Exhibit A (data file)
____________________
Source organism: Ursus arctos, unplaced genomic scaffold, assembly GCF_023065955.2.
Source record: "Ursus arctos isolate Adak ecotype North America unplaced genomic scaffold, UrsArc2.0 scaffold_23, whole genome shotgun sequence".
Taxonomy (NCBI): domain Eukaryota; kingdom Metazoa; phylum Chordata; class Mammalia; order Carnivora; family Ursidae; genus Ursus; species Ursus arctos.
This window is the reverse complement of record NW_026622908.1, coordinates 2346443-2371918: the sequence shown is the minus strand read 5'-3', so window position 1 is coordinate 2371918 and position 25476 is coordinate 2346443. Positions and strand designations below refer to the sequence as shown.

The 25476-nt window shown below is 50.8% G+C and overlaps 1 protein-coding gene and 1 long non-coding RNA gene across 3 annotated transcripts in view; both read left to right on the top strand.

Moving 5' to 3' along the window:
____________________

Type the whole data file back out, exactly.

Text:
Source organism: Ursus arctos, unplaced genomic scaffold, assembly GCF_023065955.2.
Source record: "Ursus arctos isolate Adak ecotype North America unplaced genomic scaffold, UrsArc2.0 scaffold_23, whole genome shotgun sequence".
Taxonomy (NCBI): domain Eukaryota; kingdom Metazoa; phylum Chordata; class Mammalia; order Carnivora; family Ursidae; genus Ursus; species Ursus arctos.
This window is the reverse complement of record NW_026622908.1, coordinates 2346443-2371918: the sequence shown is the minus strand read 5'-3', so window position 1 is coordinate 2371918 and position 25476 is coordinate 2346443. Positions and strand designations below refer to the sequence as shown.

The 25476-nt window shown below is 50.8% G+C and overlaps 1 protein-coding gene and 1 long non-coding RNA gene across 3 annotated transcripts in view; both read left to right on the top strand.

Moving 5' to 3' along the window: